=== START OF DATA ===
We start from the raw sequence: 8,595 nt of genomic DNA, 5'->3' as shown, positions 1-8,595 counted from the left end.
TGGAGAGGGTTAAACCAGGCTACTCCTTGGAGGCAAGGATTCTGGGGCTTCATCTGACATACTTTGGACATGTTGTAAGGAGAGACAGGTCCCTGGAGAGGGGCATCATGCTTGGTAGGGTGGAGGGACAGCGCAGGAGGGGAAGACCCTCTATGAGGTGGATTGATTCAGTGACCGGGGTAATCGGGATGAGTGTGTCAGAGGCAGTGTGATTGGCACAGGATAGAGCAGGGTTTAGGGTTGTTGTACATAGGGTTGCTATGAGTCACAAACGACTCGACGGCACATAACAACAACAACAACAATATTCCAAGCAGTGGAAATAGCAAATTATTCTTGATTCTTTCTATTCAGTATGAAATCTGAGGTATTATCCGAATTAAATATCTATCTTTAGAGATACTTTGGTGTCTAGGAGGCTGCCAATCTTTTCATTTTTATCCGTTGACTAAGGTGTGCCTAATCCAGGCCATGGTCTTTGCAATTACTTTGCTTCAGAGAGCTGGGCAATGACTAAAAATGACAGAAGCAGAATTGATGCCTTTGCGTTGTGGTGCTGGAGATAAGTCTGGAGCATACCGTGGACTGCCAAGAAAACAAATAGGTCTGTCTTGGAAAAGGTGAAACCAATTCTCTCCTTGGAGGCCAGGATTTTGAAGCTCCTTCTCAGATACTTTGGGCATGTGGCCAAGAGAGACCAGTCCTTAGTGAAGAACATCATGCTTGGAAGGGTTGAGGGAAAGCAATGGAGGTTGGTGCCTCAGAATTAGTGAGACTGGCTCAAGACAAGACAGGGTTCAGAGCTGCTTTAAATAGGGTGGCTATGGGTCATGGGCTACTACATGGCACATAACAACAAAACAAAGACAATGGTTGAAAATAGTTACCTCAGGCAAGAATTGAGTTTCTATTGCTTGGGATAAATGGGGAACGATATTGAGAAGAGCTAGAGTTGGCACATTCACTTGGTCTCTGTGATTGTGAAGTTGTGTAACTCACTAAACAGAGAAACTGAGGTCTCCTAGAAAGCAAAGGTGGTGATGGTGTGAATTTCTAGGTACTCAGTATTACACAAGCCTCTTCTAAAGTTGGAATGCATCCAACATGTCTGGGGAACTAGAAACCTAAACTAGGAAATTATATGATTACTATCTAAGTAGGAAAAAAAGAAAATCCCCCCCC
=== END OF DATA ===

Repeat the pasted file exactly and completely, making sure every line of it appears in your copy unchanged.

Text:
We start from the raw sequence: 8,595 nt of genomic DNA, 5'->3' as shown, positions 1-8,595 counted from the left end.
TGGAGAGGGTTAAACCAGGCTACTCCTTGGAGGCAAGGATTCTGGGGCTTCATCTGACATACTTTGGACATGTTGTAAGGAGAGACAGGTCCCTGGAGAGGGGCATCATGCTTGGTAGGGTGGAGGGACAGCGCAGGAGGGGAAGACCCTCTATGAGGTGGATTGATTCAGTGACCGGGGTAATCGGGATGAGTGTGTCAGAGGCAGTGTGATTGGCACAGGATAGAGCAGGGTTTAGGGTTGTTGTACATAGGGTTGCTATGAGTCACAAACGACTCGACGGCACATAACAACAACAACAACAATATTCCAAGCAGTGGAAATAGCAAATTATTCTTGATTCTTTCTATTCAGTATGAAATCTGAGGTATTATCCGAATTAAATATCTATCTTTAGAGATACTTTGGTGTCTAGGAGGCTGCCAATCTTTTCATTTTTATCCGTTGACTAAGGTGTGCCTAATCCAGGCCATGGTCTTTGCAATTACTTTGCTTCAGAGAGCTGGGCAATGACTAAAAATGACAGAAGCAGAATTGATGCCTTTGCGTTGTGGTGCTGGAGATAAGTCTGGAGCATACCGTGGACTGCCAAGAAAACAAATAGGTCTGTCTTGGAAAAGGTGAAACCAATTCTCTCCTTGGAGGCCAGGATTTTGAAGCTCCTTCTCAGATACTTTGGGCATGTGGCCAAGAGAGACCAGTCCTTAGTGAAGAACATCATGCTTGGAAGGGTTGAGGGAAAGCAATGGAGGTTGGTGCCTCAGAATTAGTGAGACTGGCTCAAGACAAGACAGGGTTCAGAGCTGCTTTAAATAGGGTGGCTATGGGTCATGGGCTACTACATGGCACATAACAACAAAACAAAGACAATGGTTGAAAATAGTTACCTCAGGCAAGAATTGAGTTTCTATTGCTTGGGATAAATGGGGAACGATATTGAGAAGAGCTAGAGTTGGCACATTCACTTGGTCTCTGTGATTGTGAAGTTGTGTAACTCACTAAACAGAGAAACTGAGGTCTCCTAGAAAGCAAAGGTGGTGATGGTGTGAATTTCTAGGTACTCAGTATTACACAAGCCTCTTCTAAAGTTGGAATGCATCCAACATGTCTGGGGAACTAGAAACCTAAACTAGGAAATTATATGATTACTATCTAAGTAGGAAAAAAAGAAAATCCCCCCCC